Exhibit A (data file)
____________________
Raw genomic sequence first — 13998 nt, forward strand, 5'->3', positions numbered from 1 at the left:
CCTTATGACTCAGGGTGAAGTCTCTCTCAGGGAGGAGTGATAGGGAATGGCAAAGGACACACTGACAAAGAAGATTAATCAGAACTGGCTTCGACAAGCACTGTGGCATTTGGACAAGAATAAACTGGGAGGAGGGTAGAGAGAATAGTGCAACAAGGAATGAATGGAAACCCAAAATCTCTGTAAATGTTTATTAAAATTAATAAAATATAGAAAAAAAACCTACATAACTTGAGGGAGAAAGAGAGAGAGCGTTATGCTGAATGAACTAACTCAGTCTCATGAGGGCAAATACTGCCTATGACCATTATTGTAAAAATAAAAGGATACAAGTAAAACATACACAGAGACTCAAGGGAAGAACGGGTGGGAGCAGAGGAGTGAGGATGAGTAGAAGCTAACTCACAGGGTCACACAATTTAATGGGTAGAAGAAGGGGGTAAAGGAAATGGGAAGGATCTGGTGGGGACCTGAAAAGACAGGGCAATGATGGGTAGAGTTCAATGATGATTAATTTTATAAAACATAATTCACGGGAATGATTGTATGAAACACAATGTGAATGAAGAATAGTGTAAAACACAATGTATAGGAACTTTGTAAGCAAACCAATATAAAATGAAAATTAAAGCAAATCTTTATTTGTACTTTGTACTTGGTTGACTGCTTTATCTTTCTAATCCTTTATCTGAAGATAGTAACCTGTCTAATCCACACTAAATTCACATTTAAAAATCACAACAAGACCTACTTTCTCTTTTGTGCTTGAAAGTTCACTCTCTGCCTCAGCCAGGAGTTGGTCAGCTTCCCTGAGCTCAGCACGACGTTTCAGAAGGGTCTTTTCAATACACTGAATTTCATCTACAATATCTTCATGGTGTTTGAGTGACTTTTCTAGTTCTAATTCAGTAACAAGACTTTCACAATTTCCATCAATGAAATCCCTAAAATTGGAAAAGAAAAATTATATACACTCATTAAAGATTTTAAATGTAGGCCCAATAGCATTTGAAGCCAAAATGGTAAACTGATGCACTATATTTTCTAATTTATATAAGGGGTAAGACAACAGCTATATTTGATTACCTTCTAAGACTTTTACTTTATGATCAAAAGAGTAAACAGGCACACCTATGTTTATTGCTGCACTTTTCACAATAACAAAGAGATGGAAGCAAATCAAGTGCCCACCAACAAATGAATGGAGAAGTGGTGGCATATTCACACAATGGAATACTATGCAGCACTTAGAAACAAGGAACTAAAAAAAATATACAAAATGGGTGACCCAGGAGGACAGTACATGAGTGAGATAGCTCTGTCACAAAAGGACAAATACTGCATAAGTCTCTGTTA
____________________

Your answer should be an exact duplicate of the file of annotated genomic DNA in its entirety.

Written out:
Raw genomic sequence first — 13998 nt, forward strand, 5'->3', positions numbered from 1 at the left:
CCTTATGACTCAGGGTGAAGTCTCTCTCAGGGAGGAGTGATAGGGAATGGCAAAGGACACACTGACAAAGAAGATTAATCAGAACTGGCTTCGACAAGCACTGTGGCATTTGGACAAGAATAAACTGGGAGGAGGGTAGAGAGAATAGTGCAACAAGGAATGAATGGAAACCCAAAATCTCTGTAAATGTTTATTAAAATTAATAAAATATAGAAAAAAAACCTACATAACTTGAGGGAGAAAGAGAGAGAGCGTTATGCTGAATGAACTAACTCAGTCTCATGAGGGCAAATACTGCCTATGACCATTATTGTAAAAATAAAAGGATACAAGTAAAACATACACAGAGACTCAAGGGAAGAACGGGTGGGAGCAGAGGAGTGAGGATGAGTAGAAGCTAACTCACAGGGTCACACAATTTAATGGGTAGAAGAAGGGGGTAAAGGAAATGGGAAGGATCTGGTGGGGACCTGAAAAGACAGGGCAATGATGGGTAGAGTTCAATGATGATTAATTTTATAAAACATAATTCACGGGAATGATTGTATGAAACACAATGTGAATGAAGAATAGTGTAAAACACAATGTATAGGAACTTTGTAAGCAAACCAATATAAAATGAAAATTAAAGCAAATCTTTATTTGTACTTTGTACTTGGTTGACTGCTTTATCTTTCTAATCCTTTATCTGAAGATAGTAACCTGTCTAATCCACACTAAATTCACATTTAAAAATCACAACAAGACCTACTTTCTCTTTTGTGCTTGAAAGTTCACTCTCTGCCTCAGCCAGGAGTTGGTCAGCTTCCCTGAGCTCAGCACGACGTTTCAGAAGGGTCTTTTCAATACACTGAATTTCATCTACAATATCTTCATGGTGTTTGAGTGACTTTTCTAGTTCTAATTCAGTAACAAGACTTTCACAATTTCCATCAATGAAATCCCTAAAATTGGAAAAGAAAAATTATATACACTCATTAAAGATTTTAAATGTAGGCCCAATAGCATTTGAAGCCAAAATGGTAAACTGATGCACTATATTTTCTAATTTATATAAGGGGTAAGACAACAGCTATATTTGATTACCTTCTAAGACTTTTACTTTATGATCAAAAGAGTAAACAGGCACACCTATGTTTATTGCTGCACTTTTCACAATAACAAAGAGATGGAAGCAAATCAAGTGCCCACCAACAAATGAATGGAGAAGTGGTGGCATATTCACACAATGGAATACTATGCAGCACTTAGAAACAAGGAACTAAAAAAAATATACAAAATGGGTGACCCAGGAGGACAGTACATGAGTGAGATAGCTCTGTCACAAAAGGACAAATACTGCATAAGTCTCTGTTA